I had a day and a half at home, during which I wrote an assignment for Autotrader, petted the cat and took stock of what a wreck my house was. I hadn't mowed the dirt in five or six weeks, but there had been so little rain, even the weeds that comprise the 80 percent of my lawn that does have something actually growing on it hadn't grown.

On August 3rd, I headed back to the Keys for five more glorious days. Had I a crystal ball, I would have realized a couple of days before this trip that the flying part of it would be an exercise in self control. The night before I was to leave, I mis-set my alarm. For my 6:30 a.m. flight I needed to be up by 4:00 and in my car by 5:00. Please see paragraph 2 above.

I went to bed concentrating on my 5 a.m. departure and set my alarm for, um, 5 a.m. I have a little fat built into my departure times. I skipped my shower and was in my car by 5:15. It's a 10- to 15-min slog to the airport. I always park in the economy lot, but to find a space and then schlep up the hill to the terminal is usually about 20 min. Instead I parked in the close-up parking garage. I managed to check my bag, pass through security and arrive at my gate just as boarding began. I somehow made my flight!

I landed in West Palm Beach around noon on Wednesday. Nissan had a new 370 Z roadster waiting for me. I had time to grab some lunch before my appointment with the Highland Beach Sea Turtle Rangers. I shot that video and was on the road to The Keys by 5:30. Despite slugging my way through Ft. Lauderdale and Miami rush-hour traffic. I was in Islamorada by 8:30. My first stop was Hog Heaven to have a couple of beers with my buddy Capt. Tim. 

Yucking it up at the Islamorada Brewing Company
 I was on the road to Key West by 8:30 the next morning to shoot a just3things video with the Dolphin Whisperer. I met Captain Victoria while on a Keys Tourism press junket four or so years ago. I was there for AAA. The six of us on the event spent an afternoon on her boat. It was a magical experience. I really didn't have a hope she would remember me as I made preparations to contact her. My first step was to go to her Dancing Dolphin Spirits Tours Website. To my surprise, the first sentence on the home page mentioned me by name. Wow, who woulda thunk it?

I was back in Islamorada by 3 p.m. I shot standups for that interview and another I had shot of the Mazda CX-9 a few weeks earlier in San Francisco. I shot that piece before I had a wireless mic that makes a huge difference in audio quality. The audio for the interview itself wasn't terrible, but I was forced to shoot the standups on a street corner in downtown San Francisco. The audio was horrendous.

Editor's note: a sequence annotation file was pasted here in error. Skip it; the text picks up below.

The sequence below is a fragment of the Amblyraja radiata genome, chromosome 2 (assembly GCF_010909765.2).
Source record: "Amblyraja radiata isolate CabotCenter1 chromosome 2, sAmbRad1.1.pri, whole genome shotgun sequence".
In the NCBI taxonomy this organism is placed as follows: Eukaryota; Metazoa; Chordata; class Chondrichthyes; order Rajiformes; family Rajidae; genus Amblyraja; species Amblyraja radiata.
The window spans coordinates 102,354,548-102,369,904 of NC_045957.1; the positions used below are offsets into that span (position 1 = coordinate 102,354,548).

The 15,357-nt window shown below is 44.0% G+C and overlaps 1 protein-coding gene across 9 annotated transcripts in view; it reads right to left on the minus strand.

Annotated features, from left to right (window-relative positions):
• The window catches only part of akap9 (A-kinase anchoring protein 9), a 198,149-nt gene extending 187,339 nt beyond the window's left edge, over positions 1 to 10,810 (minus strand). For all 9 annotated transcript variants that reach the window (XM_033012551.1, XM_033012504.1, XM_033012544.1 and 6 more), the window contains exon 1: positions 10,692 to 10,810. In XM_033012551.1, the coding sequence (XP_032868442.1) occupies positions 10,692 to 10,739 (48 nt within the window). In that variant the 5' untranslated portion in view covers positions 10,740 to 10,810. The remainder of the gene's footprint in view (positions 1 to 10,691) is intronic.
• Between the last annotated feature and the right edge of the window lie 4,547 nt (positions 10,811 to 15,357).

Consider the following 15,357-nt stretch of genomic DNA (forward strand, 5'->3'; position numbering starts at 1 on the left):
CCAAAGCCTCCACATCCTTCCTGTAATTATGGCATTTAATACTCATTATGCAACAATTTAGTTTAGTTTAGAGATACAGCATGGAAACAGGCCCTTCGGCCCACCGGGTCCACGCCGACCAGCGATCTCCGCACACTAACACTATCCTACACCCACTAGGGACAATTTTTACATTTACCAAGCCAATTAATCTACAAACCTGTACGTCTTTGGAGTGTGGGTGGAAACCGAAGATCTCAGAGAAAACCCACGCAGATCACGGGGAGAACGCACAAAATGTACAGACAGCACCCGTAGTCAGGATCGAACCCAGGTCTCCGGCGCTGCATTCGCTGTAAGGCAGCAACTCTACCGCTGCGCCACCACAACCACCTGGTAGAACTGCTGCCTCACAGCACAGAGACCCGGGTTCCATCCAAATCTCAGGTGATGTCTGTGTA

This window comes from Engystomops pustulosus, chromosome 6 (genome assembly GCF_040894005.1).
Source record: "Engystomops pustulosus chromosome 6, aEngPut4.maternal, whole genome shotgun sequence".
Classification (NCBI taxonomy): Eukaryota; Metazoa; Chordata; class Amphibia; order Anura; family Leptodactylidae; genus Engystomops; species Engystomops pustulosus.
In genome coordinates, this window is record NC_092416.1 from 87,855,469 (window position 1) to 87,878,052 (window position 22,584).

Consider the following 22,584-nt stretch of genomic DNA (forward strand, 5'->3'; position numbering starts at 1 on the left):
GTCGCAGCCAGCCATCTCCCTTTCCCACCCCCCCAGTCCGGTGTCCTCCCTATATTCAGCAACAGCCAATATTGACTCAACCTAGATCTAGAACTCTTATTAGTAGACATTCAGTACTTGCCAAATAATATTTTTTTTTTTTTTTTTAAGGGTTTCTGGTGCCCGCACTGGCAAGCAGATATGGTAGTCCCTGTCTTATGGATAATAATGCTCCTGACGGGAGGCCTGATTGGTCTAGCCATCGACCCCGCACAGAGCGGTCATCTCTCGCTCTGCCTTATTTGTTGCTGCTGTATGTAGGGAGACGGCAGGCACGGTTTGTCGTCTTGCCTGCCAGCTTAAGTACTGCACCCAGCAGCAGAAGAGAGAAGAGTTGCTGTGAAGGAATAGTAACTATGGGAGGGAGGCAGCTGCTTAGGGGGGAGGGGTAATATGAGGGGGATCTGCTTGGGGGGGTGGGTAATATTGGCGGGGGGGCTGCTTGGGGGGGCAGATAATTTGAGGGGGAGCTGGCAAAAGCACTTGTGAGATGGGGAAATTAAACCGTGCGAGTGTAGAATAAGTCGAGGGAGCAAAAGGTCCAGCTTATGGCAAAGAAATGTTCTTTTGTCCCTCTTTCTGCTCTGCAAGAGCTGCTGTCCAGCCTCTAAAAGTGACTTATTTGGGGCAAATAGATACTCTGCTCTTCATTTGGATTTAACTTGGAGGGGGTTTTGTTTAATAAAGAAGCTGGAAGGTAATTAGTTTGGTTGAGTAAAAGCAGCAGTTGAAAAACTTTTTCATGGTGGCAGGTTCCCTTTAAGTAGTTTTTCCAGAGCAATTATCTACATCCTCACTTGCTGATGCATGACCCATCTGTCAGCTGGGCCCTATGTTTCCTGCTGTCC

Here's all you need to know about spending some time in The Keys: It's an ideal spot to drink, boat and relax. I devoted a lot of time to all three.

My trip home, however, was somewhat challenging. First, I forgot (see paragraph 2 above) that I had booked my flights home on Tuesday rather than Monday as I usually do when returning from Florida. Had I not been so harried with all my travels and other concerns, I would have realized Delta hadn't contacted me to check in for my 7:35 a.m. 24 hours earlier. I showed up at the West Palm airport at about 6:15 a.m. on Monday to discover my flight wasn't until the next morning. It didn't really matter, that was the morning Delta's entire computer system crashed stranding passengers, planes and crews all over the place.

I headed back to the friends where I was staying, carried my bags back into the house and did a little work. I made the 10:45 a.m. showing of the latest Star Trek movie in 3D. This was the best exhibition of 3D that I've ever experienced.

My travel day on Tuesday still suffered from the Delta snafu. Arriving at West Palm's airport at 6 a.m., expecting to be faced with long lines and mass confusion, I stepped into the Sky Priority line at the ticket counter. It was manned by my buddy Tony, who was a Skycap at the time I was flying out of West Palm four or five times a month with video crews. He would check the flight manifests of all the flights on his shift looking for regulars. When we pulled up to the curb, he would step away from whomever he was helping and come help us. His tips put a serious dent in my expense account. 

Tony did what he could to get me back to Greenville, but by the time I landed in Atlanta four hours behind schedule, the flight he backed me up on was canceled. I spent nearly six hours in Atlanta trying to get home. I finally scored a standby spot on what was probably the last flight home that night. What a circus. My euphoria at actually getting home was soon dampened when I paid for my airport parking. Remember when I had to park in the garage because I mis-set my alarm. I was hit with a $98 parking tab rather than the $24 I would have paid for parking in the economy lot. Are you kidding me? That was a very expensive goof up.

The following day Delta sent an e-mail notifying me that it was depositing a $200 voucher good toward a ticket into my account. The day after that, it notified me that it was depositing 20,000 miles into my Sky Miles account. I purchased my round-trip ticket to West Palm for 19,000 miles. So, I walked away with the $200 voucher and an extra 1,000 miles. I thought I was doing pretty well until I spoke with a colleague who scored a $1,000 voucher for less of a wait than I had.

Oh well....I'll probably forget all about it anyway.

And as far as goes, the Website developer who is working on it has fallen mute on where we stand. Accessible, it currently has very little content. I am the one tasked with adding content, but can't do it until the developer sends me the instructions. So, it's just sitting there.

I leave tomorrow for a Kia event in Virginia. At least, I think it's tomorrow. Maybe I should double check.